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When I’m hankering for the comfort of a meaty centerpiece, inevitably I turn to roast chicken. On the one hand, it’s like a sedan, a practical vehicle for repurposing leftovers; on the other, it’s like driving a flirty convertible along the seashore, your hair blowing and the whiff of everything wonderful in surround sound. Roast chicken is a feeling, and if you love it like I do, you know what I mean.

Some like to stuff it with lemon and herbs, or whole cloves of garlic, then just stuff it in the oven. Me, I like to snip out its back so it’s splayed like a butterfly, a technique known as spatchcocking.

When I first tried this trick several years ago, I thought I'd miss the skin. (I don't.) I also worried that the lean breast meat would dry out without its cushion of fat. (It didn't.)

 After pulling off the skin (start at the breast, by the way, and don’t worry about the wings, which are tricky), you’ll discover there’s plenty of fat cushion to go around and keep things flavorful. Without the skin, the bird is less fatty and it marinates more efficiently. There’s no longer a barrier between meat, bone, and marinade, and you only need 30 minutes for a spice rub to do its magic. Plus, without the skin layer, the bird cooks faster, by about 30 minutes.

I learned this method from “From Curries to Kebabs,” by Indian culinary diva Madhur Jaffrey, but she calls it “Curried Whole Chicken, Durban-Style” (Durban is a South African city with a significant Indian population). Several chickens later, I adapted Jaffrey’s recipe and dubbed it “Naked Chicken.” The spice rub you’ll see in the recipe is not really Indian; in fact, the flavor profile may be reminiscent of Peruvian-style rotisserie chicken. Use the spice rub as inspiration and create your own, but I do recommend doing the math for the salt: Estimate 1 teaspoon salt for every 1 ¼ pounds of chicken. This will ensure a well-seasoned bird.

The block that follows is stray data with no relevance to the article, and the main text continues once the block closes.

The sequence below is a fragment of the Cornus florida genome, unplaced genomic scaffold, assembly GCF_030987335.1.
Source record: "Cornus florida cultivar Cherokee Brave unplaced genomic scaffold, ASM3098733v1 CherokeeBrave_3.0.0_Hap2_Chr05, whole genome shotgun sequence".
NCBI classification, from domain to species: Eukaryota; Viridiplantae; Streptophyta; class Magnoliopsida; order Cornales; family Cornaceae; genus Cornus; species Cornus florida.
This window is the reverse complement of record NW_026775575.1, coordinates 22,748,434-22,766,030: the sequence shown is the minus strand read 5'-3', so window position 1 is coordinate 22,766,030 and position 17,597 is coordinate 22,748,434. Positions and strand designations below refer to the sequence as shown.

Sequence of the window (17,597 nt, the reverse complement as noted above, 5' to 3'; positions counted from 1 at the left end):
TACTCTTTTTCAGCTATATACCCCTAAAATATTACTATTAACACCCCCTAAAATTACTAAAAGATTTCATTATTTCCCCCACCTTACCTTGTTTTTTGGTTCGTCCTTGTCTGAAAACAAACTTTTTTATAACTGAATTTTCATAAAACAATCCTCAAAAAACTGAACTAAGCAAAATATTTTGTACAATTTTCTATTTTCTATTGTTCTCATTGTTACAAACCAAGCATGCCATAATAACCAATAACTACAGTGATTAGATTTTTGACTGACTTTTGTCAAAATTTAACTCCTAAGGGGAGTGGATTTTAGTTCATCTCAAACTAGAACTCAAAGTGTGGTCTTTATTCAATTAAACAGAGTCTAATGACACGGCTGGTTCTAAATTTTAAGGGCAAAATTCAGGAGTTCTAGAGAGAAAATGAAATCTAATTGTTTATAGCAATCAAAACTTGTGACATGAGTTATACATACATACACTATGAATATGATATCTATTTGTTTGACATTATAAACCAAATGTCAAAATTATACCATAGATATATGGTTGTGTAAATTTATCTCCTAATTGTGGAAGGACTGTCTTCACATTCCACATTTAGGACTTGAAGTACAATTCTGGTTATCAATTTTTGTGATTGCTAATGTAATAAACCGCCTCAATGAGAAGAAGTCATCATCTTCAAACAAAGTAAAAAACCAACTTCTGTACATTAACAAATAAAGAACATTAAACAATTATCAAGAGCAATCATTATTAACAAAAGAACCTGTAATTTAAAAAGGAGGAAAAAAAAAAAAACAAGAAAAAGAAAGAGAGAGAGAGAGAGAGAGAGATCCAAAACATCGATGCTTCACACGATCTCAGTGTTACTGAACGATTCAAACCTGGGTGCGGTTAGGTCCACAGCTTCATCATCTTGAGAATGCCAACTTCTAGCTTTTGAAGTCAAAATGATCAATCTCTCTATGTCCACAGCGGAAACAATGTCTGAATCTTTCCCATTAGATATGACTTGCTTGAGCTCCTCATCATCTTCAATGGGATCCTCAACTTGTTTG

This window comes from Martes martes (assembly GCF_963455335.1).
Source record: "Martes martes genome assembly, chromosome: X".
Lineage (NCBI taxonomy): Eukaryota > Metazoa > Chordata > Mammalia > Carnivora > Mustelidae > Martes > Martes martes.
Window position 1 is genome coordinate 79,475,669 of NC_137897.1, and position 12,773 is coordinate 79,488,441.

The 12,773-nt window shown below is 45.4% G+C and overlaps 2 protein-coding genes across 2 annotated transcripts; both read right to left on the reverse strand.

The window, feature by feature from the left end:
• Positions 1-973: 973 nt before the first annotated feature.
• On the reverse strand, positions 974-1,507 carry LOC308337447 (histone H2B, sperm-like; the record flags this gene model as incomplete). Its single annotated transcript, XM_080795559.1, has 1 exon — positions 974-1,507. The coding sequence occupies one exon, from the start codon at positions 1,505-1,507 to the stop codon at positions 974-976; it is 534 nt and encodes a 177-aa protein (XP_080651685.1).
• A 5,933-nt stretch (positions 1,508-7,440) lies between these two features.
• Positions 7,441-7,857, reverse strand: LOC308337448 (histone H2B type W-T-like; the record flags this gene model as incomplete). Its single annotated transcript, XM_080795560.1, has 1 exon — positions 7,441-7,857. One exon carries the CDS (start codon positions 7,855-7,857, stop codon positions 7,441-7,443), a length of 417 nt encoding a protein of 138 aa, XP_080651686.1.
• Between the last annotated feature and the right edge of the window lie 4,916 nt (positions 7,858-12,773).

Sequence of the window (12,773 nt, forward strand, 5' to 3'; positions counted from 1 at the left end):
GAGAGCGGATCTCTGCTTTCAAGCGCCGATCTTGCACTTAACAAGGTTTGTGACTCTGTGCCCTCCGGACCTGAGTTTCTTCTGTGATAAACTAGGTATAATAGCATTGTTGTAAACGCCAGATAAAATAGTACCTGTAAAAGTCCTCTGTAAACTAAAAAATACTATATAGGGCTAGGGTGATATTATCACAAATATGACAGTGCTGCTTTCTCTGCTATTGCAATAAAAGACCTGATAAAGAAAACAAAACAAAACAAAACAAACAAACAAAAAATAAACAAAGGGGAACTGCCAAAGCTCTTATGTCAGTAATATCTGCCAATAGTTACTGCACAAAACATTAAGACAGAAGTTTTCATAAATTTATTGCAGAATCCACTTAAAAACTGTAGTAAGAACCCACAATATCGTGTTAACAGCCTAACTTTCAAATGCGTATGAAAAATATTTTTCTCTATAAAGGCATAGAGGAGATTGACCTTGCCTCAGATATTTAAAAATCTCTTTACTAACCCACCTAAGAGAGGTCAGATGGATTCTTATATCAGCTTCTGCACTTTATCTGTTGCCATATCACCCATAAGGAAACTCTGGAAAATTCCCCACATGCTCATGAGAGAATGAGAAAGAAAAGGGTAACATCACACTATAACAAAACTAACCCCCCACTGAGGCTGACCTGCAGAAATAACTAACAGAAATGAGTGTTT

As for that chicken back you’ve removed, give it a rinse, place it in a plastic bag and into the freezer. Once you have a few in your reserve, it’s time to make chicken stock!

When handling with raw poultry, there are a few things to keep in mind: If you’ve got gloves, use’em. Please take extra care by immediately cleaning work surface, tools and anything you may have touched while handling. Hot soapy water with a capful of bleach is recommended.

Naked Chicken


  • 1 4-pound whole chicken
  • 1 tablespoon salt
  • 2 teaspoons smoked paprika
  • 1 teaspoon ground coriander
  • ½ teaspoon ground cumin
  • 2 teaspoons olive oil


Place chicken on a cutting board, breast-side down, drumsticks facing you. Remove neck and giblets from the cavity and trim excess fat around the cavity opening.

With a pair of kitchen shears, cut along each side of the backbone, front to back, and remove, careful not to take any meat along with it. Cutting through the skin can help as a guide as you navigate the backbone.

With the shears as your guide, pull away the skin from the breast and drumsticks to the best of your ability. Pat the chicken dry with paper towels. Place a rack in a roasting pan or on a sheet pan and place the chicken on top of the rack.

Preheat the oven to 400 F.

In a small bowl, stir together the salt and spices. Stir in the oil, then apply the rub on both sides of the bird until well coated.

Roast chicken breast-side up for about 50 minutes. Check for doneness; 165 degrees in the thickest part of the thigh and clear juices are good indicators. Let cool for at least 20 minutes before carving.

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